The American Indian in North Carolina

By Rev. Douglas L. Rights


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The indians met by the Englishmen of Sir Walter Raleigh's expeditions belonged to the great linguistic stock known as Algonquian. Their tribes were scattered throughout a vast triangular-shaped territory extending from the North Carolina sandbanks to the St. Lawrence River [Canada], and from the Atlantic Ocean to the Rocky Mountains. The coastal tribes occupied the southern point of the triangle. They were mainly sedentary and agricultural. "The eastern Algonquian probably equaled the Iroquois in bravery, intelligence, and physical powers, but lacked their constancy, solidity of character, and capability of organization, and do not appear to have appreciated the power and influence they might have wielded by combination…There seems, indeed, to have been some element in their character which rendered them incapable of combining in large bodies, even against a common enemy" 1

For a half century or more after Raleigh's expeditions the Indians of the North Carolina seaboard were left to themselves. No further efforts were made to renew the settlement at Roanoke, and the colony at Jamestown was too far distant to involve relationships with the Carolina natives. About 1650, however, Virginians began to push south into the Albemarle region.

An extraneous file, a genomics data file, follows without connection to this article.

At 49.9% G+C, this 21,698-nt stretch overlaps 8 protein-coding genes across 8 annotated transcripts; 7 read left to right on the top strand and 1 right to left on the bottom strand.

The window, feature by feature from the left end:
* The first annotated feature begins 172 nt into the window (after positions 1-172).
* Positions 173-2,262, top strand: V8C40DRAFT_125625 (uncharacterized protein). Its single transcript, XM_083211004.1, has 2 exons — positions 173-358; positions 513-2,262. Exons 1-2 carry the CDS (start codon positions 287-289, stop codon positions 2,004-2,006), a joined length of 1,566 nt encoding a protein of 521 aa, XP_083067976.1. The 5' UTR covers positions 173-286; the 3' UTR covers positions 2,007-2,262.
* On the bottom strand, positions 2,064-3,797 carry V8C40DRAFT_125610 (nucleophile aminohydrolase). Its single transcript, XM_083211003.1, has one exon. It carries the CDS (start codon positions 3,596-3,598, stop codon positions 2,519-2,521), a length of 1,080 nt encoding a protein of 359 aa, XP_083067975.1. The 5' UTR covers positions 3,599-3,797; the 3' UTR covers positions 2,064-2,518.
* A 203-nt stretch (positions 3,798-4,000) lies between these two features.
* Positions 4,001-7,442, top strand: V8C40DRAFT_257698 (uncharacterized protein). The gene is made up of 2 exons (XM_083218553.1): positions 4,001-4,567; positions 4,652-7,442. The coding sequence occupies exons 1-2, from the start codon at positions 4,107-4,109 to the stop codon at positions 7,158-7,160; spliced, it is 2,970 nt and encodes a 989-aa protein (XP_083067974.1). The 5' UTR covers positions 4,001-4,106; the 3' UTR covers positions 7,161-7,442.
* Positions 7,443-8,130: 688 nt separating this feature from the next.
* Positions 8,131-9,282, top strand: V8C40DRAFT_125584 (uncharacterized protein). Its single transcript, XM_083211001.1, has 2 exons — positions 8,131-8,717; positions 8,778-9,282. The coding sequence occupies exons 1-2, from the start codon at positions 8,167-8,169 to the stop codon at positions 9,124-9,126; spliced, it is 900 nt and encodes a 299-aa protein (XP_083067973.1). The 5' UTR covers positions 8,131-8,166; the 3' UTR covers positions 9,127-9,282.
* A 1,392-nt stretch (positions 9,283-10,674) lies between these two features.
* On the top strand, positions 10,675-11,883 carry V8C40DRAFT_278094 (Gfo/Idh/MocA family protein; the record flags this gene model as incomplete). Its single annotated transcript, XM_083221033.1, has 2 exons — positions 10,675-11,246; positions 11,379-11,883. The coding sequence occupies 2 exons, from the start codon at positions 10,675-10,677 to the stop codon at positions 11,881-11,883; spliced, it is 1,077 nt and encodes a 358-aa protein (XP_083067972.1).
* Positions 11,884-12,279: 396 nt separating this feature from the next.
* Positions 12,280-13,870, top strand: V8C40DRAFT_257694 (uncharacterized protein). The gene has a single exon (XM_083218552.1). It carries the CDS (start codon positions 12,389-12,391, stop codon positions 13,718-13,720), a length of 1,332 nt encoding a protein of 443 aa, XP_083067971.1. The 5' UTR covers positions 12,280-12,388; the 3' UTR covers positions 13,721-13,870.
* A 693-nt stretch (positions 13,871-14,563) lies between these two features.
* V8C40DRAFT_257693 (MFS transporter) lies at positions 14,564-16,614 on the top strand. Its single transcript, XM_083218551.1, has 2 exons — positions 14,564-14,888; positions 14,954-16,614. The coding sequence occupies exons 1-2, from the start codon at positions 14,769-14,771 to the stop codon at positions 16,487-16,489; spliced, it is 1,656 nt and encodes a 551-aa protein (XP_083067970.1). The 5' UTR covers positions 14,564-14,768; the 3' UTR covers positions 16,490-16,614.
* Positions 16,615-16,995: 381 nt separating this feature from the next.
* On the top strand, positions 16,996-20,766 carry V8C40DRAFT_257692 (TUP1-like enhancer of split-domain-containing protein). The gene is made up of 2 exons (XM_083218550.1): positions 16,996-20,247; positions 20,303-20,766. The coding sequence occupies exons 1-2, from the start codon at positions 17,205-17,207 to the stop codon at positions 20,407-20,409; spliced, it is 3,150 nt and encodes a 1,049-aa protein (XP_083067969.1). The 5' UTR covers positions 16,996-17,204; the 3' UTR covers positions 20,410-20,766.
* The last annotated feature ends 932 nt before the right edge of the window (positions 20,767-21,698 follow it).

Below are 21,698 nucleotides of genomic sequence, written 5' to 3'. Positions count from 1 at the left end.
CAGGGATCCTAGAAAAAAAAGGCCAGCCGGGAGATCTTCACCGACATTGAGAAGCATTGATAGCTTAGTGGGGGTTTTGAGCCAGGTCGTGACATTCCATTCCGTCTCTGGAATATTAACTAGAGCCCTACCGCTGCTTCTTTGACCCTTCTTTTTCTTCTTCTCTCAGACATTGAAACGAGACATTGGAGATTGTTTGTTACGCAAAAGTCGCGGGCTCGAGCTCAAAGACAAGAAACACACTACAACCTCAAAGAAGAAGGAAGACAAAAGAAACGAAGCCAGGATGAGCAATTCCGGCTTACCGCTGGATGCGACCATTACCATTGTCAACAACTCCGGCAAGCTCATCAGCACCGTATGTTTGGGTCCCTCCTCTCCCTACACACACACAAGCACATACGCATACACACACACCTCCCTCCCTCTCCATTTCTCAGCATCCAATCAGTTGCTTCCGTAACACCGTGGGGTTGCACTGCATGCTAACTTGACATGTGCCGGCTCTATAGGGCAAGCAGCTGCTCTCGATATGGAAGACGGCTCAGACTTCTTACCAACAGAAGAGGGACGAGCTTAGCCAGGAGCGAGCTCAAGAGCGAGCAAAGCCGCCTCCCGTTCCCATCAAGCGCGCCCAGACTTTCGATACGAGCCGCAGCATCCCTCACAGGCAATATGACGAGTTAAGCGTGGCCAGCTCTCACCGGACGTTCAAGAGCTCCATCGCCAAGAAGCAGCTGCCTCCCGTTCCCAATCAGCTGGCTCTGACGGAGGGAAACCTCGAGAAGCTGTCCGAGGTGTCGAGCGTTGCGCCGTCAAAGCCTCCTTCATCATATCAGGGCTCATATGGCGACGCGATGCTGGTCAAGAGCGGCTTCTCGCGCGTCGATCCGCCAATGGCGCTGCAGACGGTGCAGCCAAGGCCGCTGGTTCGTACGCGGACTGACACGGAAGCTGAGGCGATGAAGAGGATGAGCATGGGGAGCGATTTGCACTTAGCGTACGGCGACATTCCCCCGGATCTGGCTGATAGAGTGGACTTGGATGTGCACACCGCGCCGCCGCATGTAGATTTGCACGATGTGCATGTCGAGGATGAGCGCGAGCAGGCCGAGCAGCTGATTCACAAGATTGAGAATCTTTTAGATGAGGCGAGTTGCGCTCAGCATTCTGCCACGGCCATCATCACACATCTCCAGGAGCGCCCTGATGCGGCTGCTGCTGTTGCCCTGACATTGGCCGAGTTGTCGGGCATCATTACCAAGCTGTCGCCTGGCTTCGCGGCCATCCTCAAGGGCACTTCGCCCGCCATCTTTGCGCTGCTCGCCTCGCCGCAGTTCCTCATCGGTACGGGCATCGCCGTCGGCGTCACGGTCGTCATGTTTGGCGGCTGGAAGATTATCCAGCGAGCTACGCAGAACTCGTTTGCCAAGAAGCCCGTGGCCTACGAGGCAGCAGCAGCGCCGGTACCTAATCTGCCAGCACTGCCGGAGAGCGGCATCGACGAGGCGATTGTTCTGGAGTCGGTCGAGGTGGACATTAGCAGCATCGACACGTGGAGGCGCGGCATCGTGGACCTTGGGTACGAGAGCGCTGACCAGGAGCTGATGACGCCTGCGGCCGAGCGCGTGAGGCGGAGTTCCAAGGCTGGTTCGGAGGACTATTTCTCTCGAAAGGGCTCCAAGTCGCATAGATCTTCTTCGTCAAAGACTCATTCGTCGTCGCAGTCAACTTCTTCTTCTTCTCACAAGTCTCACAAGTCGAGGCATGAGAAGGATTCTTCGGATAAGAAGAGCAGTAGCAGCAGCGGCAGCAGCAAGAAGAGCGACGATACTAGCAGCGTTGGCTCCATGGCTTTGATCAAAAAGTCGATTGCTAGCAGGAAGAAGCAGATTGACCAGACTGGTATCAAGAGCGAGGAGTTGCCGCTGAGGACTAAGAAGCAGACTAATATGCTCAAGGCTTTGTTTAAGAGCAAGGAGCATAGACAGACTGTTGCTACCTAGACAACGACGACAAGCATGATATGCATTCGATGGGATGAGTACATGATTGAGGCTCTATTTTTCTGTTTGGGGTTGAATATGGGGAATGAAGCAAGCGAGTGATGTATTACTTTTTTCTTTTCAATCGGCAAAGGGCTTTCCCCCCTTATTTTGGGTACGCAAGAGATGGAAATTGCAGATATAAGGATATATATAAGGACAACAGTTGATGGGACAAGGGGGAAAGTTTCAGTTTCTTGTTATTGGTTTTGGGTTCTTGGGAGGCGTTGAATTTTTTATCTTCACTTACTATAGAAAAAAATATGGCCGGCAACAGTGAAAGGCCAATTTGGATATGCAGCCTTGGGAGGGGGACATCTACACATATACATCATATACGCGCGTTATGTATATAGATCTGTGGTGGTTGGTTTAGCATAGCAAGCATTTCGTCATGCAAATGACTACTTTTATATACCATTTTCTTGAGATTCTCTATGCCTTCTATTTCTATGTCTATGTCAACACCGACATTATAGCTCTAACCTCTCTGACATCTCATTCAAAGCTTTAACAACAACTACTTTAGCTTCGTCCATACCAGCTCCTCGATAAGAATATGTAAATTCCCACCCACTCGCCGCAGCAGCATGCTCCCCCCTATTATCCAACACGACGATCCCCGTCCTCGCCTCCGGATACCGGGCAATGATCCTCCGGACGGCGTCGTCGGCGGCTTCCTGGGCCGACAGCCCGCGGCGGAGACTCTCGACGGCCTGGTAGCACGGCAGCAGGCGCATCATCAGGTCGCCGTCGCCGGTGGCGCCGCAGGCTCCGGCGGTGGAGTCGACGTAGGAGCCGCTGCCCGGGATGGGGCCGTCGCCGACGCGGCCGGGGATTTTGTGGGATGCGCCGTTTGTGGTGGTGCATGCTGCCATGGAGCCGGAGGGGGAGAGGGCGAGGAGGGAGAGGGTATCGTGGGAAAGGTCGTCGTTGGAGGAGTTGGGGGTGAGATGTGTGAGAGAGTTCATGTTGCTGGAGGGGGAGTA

In September, 1654, a young fur trader of Virginia, with three companions, visited Roanoke Island, arriving by boat. The Indian chief of that region received them cordially and showed them the ruins of the fort erected by Sir Walter Raleigh's colonists. The Indians of Roanoke and others of neighboring tribes entered into a treaty of peace with the English.

As proof of their good intentions, a delegation of the Indians visited Francis Yardley at his Virginia home. The leader of the band, upon seeing and hearing the children of the settlement read and write, asked that his son might be taught "to speak out of the book, and to make a writing." He was invited to bring the boy to school, and at his departure he expressed himself as being desirous to serve the God the Englishmen served and to have his child brought up as a Christian. He promised to return with him in "four moons". The chief, arriving in Yardley's absence, was mistreated by the settlers, but was saved from personal injury through the kindness of his host's wife. Upon his return Yardley arranged with the chief to purchase lands along three great rivers in Carolina territory and sent men to select the tracts, to build a comfortable house for the chief, and to pay him two hundred pounds English money. It was agreed that the lands thus acquired should become a possession of England, and the chief solemnly carried out the transaction with the neighboring Indians by delivering to them "a turf of earth with an arrow shot into it." The Indians at once vacated these lands.